Photographers too need to take care of their accounting and finances
Here’s an article I put together with the help of Craig from CSB Group. This should help clear some questions you might have on the subject of finances, accounting and tax 🙁
Active fund administrators have been around for years, with financial advisors frequently recommending them to less savvy clients. However, in recent years’ passive funds have been developed, and a wide swath of research by finance professors’ claims that active fund administrators, as a group, do not beat the market.
This article shall list a few arguments for and against active fund administrators, along with describing a few findings from modern investment research.
Arguments in Support of Active Fund administrators
– According to Investment Week, recent M&G analysis shows that the top 10 active funds in the IMA UK All Companies hugely outperformed the FTSE All-share index, returning 117.7% on average compared with just 26.9% from the index.
– In emerging markets, the majority of the risk comes from geopolitical risk. Active fund administrators will be able to use their skills to move assets away from troubled countries.
– Small and Medium cap companies, as well as those from emerging market economies, receive less attention from analysts. It is therefore possible for skilled professionals to identify and profit from inefficiencies in these markets.
Arguments Against the Use of Active Fund administrators
– While some active fund administrators and asset management firms have historically beaten the market, this is due to luck. As a group, empirical evidence shows that active fund administrators underperform tracker funds, mainly due to the high fees that they charge. Just because a manager has outperformed the market in the past, does not mean that they will outperform the market in the future.
– The fees from active fund administrators are too high, and seriously hinder their changes of outperforming the market. Investors are therefore better off using tracker funds.
– A lot of the reported outperformance certain active investment styles can be attributed to passive factors that can easily be reproduced in a low cost, transparent and efficient fashion. The book “Active Beta Indices” provides a good discussion on this subject.
Other points of interest
Brazil is categorised as an emerging market, so this finding goes in line with the argument that active management is more suitable for emerging markets, as well as small and medium cap companies.
Along a similar line of argument, some analysts have stated that well covered markets such as the US and UK large cap markets will be efficient due to the number of people trading them, but that opportunities could be found in less covered areas. According to this line of thought, investors who wish to invest in large cap shares should invest in trackers, while those who wish to invest in smaller companies should choose actively managed funds.
Some large firms such as Merril Lynch and Goldman Sachs have conducted research into passively replicating the returns of active hedge funds. These use methods such as “factor-based replication” and “payoff distribution replication”, and can involve regressing hedge fund returns against factors such as the VIX volatility index and interest rate differentials.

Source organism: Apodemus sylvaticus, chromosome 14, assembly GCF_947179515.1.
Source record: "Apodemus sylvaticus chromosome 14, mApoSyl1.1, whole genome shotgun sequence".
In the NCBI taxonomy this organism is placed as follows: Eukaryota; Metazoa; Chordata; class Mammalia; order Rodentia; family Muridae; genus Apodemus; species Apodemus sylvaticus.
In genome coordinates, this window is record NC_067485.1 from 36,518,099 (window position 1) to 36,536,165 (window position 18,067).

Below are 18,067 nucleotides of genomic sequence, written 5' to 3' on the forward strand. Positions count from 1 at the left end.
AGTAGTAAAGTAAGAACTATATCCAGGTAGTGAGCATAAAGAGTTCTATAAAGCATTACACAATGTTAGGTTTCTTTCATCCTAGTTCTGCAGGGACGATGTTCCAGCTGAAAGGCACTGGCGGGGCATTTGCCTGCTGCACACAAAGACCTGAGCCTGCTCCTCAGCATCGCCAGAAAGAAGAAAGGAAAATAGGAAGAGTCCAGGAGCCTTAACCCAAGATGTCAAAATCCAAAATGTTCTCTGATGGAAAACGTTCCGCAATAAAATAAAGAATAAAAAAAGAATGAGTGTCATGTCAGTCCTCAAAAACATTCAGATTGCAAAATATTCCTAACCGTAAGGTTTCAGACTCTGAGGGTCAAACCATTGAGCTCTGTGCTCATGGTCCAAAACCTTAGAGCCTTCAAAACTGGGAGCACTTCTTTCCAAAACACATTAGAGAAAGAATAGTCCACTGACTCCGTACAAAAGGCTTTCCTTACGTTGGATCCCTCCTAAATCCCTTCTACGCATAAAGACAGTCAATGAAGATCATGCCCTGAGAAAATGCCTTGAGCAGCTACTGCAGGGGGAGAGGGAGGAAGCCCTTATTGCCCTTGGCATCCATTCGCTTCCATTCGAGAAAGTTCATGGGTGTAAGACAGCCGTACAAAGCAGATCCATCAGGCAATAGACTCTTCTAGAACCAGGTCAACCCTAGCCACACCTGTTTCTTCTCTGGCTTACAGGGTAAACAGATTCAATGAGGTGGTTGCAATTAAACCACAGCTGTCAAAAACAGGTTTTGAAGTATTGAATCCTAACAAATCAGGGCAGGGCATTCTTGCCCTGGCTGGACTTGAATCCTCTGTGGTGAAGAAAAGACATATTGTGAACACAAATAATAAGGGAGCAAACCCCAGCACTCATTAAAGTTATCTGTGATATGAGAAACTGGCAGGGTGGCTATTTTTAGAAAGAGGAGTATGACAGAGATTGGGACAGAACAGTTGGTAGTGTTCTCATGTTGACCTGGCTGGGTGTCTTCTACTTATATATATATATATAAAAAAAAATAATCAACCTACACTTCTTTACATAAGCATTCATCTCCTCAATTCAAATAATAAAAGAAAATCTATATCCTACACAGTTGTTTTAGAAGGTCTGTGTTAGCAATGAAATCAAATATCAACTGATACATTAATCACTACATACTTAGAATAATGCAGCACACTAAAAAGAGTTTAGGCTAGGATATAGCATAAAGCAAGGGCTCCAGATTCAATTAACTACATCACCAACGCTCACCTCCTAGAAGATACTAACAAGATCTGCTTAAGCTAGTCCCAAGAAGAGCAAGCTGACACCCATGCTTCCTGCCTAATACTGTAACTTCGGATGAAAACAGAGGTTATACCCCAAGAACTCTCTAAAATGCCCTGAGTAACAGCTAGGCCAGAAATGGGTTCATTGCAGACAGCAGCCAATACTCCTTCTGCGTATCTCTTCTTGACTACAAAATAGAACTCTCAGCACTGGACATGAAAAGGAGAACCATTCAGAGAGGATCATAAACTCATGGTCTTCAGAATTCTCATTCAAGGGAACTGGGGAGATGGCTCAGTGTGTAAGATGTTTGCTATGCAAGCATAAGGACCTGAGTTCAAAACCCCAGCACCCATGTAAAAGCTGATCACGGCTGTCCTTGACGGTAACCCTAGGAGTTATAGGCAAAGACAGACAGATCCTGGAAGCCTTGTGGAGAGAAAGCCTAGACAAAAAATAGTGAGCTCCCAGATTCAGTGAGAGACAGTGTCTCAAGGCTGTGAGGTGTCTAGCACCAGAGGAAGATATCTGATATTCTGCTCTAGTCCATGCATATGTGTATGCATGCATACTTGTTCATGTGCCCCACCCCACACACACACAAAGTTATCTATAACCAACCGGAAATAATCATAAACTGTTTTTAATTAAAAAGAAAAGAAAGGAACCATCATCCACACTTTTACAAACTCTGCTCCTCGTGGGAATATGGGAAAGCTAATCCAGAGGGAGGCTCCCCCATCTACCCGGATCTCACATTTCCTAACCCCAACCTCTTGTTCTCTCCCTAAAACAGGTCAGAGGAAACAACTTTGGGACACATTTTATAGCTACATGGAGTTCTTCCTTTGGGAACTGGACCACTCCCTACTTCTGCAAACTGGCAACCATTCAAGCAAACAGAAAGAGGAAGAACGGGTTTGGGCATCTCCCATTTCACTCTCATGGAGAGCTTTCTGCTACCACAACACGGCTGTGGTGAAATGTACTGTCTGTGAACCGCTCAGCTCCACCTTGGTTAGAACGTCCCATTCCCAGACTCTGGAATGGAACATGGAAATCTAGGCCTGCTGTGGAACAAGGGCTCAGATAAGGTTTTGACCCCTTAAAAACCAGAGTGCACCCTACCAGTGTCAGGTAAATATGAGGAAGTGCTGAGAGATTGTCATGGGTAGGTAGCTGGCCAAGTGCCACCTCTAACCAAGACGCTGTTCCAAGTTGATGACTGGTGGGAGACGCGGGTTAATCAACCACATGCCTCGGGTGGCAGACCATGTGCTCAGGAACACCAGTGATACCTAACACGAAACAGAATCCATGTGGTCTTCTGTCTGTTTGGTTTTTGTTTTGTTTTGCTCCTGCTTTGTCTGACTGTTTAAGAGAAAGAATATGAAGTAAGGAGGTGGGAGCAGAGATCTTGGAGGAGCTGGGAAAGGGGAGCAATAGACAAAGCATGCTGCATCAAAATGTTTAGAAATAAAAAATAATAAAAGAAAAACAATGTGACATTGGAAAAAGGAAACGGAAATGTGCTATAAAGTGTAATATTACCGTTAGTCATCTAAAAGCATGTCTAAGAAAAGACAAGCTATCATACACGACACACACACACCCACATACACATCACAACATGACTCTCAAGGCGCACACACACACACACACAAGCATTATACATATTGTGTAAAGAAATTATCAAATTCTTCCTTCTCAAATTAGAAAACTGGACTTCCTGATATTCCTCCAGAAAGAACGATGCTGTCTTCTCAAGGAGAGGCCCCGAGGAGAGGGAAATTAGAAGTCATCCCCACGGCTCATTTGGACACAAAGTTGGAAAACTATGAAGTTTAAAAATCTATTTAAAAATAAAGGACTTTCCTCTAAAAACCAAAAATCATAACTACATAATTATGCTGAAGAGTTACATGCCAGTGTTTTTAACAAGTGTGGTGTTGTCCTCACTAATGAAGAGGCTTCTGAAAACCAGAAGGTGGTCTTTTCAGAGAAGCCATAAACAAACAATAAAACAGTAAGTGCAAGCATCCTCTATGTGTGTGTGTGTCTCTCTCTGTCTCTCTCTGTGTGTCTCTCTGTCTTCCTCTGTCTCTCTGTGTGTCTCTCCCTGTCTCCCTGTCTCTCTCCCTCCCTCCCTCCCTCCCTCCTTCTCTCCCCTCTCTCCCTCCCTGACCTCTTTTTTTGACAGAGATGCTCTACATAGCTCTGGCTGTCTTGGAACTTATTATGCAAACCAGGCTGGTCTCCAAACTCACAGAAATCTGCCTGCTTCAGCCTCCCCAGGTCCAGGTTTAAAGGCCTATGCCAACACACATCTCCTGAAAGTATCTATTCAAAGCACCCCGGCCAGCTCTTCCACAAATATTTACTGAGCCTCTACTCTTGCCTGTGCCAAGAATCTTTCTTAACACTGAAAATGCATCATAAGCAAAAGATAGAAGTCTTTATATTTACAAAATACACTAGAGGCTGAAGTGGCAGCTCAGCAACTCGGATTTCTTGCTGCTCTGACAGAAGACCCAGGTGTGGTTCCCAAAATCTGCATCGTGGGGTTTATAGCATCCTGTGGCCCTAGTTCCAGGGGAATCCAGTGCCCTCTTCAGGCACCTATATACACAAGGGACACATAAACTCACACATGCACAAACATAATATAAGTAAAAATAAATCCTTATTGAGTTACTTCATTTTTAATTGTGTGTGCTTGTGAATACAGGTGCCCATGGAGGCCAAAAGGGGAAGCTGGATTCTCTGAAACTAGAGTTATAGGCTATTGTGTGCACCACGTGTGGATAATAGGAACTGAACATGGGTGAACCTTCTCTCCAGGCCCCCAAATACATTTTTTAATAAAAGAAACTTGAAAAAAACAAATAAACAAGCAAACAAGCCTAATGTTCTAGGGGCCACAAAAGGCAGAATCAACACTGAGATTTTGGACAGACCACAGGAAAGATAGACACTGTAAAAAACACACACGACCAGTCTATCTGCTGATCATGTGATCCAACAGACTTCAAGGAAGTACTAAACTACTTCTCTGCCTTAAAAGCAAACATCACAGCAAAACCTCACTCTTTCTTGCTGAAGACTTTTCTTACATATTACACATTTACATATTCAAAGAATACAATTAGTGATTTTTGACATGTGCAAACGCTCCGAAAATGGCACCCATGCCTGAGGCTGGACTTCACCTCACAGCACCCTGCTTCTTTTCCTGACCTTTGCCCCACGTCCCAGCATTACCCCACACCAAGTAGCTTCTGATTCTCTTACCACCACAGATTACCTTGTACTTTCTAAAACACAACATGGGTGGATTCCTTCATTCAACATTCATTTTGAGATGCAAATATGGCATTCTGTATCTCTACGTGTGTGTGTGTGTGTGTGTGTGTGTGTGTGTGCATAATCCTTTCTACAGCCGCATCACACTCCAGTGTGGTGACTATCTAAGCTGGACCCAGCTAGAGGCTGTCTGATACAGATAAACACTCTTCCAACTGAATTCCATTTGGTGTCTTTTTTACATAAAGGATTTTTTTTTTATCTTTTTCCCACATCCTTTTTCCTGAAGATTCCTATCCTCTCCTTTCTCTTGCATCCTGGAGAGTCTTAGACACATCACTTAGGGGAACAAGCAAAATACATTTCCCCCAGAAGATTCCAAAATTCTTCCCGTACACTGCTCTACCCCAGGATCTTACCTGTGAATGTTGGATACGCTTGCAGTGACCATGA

There Is No Firm Answer
The debate between Active and Passive fund management is still alive and strong. Two of the biggest unanswered questions in this debate are:
– Do different markets have different levels of efficiency? The early arguments in favor of passive funds asserted that fund administrators fail to beat the market. But more recently, proponents of active management have stated that it is developed markets that are efficient, and that those with skill can still beat undeveloped markets.
– Can the returns from active funds be passively replicated? The studies from Merril Lynch and Goldman Sachs are publicly available for those who wish to peruse them, and in the coming years there will undoubtedly be new investable funds based on these indices.
In my personal experience, the equity indices are developed markets definitely contain areas of inefficiency, as I have managed to earn a living through speculating on the largest European equity index futures. However, what I do involves trading exceptionally short time frames, is non scalable, and therefore cannot be applied to the mass market. From this I believe that there could be small areas of inefficiency in any market.
There is no firm answer as to whether or not active managers outperform the market. There are papers that claim to show empirical evidence both for and against them. And even papers based on empirical evidence can be questioned, as statistics can be fiddled to support the author’s objectives.
An example of statistical curve fitting is the M&G analysis mentioned above. Based on a large sample of fund administrators, we would expect them to roughly track the market (minus their fees). After 10 years, roughly half would beat the market, and roughly half would underperform. The number of fund administrators that we’d expect to outperform the market would be a function of volatility, which would depend on the tracking error that active fund administrators are permitted in their mandates.